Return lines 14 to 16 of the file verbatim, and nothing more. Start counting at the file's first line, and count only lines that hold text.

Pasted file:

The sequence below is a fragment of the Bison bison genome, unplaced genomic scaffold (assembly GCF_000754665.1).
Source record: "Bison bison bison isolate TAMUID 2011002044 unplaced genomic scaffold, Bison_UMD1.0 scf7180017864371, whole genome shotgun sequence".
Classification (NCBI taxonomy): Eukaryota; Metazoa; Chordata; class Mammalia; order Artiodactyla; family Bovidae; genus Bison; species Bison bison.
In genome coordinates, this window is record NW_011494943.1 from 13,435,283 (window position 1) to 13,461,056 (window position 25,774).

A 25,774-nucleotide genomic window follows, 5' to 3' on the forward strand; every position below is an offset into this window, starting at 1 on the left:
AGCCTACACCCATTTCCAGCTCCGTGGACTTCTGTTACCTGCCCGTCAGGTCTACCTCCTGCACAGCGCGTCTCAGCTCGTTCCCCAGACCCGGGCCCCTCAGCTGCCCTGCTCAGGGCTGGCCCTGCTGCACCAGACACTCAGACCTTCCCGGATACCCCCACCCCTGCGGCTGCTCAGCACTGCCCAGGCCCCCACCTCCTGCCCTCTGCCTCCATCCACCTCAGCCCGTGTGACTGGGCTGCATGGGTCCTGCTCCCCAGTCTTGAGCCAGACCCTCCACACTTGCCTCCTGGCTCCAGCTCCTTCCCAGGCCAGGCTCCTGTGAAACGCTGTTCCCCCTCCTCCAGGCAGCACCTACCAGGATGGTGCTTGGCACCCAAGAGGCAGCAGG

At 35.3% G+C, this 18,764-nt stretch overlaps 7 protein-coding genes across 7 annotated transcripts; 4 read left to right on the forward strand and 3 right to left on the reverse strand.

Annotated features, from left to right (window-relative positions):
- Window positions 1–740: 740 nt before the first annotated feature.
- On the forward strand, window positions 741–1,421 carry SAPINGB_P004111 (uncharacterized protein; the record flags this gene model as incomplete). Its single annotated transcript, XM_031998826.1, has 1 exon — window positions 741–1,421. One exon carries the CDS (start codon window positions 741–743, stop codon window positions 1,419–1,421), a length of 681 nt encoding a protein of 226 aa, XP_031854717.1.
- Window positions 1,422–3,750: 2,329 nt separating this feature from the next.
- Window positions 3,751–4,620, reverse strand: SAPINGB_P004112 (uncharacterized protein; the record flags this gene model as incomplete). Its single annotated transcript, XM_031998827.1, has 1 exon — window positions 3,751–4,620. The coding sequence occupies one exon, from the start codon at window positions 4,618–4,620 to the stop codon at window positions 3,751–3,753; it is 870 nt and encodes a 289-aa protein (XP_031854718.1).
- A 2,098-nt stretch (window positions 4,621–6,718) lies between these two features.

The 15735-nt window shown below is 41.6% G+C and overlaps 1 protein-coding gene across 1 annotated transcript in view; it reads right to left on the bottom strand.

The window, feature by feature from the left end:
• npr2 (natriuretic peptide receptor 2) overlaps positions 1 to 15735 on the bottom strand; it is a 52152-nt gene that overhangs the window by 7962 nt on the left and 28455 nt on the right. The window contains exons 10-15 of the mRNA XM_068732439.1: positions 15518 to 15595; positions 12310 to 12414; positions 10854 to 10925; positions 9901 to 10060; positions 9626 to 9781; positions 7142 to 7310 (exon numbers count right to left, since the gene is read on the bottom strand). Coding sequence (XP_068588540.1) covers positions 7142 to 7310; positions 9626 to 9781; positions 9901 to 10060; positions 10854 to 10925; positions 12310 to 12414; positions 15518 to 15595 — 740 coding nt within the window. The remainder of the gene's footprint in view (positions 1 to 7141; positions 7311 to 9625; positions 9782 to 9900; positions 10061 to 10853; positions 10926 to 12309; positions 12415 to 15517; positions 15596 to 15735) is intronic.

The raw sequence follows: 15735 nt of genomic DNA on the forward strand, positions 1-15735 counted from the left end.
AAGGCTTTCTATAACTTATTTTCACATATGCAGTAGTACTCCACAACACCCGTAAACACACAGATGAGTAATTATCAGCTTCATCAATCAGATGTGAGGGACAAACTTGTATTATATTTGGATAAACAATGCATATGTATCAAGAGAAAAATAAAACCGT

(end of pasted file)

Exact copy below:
The 15735-nt window shown below is 41.6% G+C and overlaps 1 protein-coding gene across 1 annotated transcript in view; it reads right to left on the bottom strand.

The window, feature by feature from the left end:
• npr2 (natriuretic peptide receptor 2) overlaps positions 1 to 15735 on the bottom strand; it is a 52152-nt gene that overhangs the window by 7962 nt on the left and 28455 nt on the right. The window contains exons 10-15 of the mRNA XM_068732439.1: positions 15518 to 15595; positions 12310 to 12414; positions 10854 to 10925; positions 9901 to 10060; positions 9626 to 9781; positions 7142 to 7310 (exon numbers count right to left, since the gene is read on the bottom strand). Coding sequence (XP_068588540.1) covers positions 7142 to 7310; positions 9626 to 9781; positions 9901 to 10060; positions 10854 to 10925; positions 12310 to 12414; positions 15518 to 15595 — 740 coding nt within the window. The remainder of the gene's footprint in view (positions 1 to 7141; positions 7311 to 9625; positions 9782 to 9900; positions 10061 to 10853; positions 10926 to 12309; positions 12415 to 15517; positions 15596 to 15735) is intronic.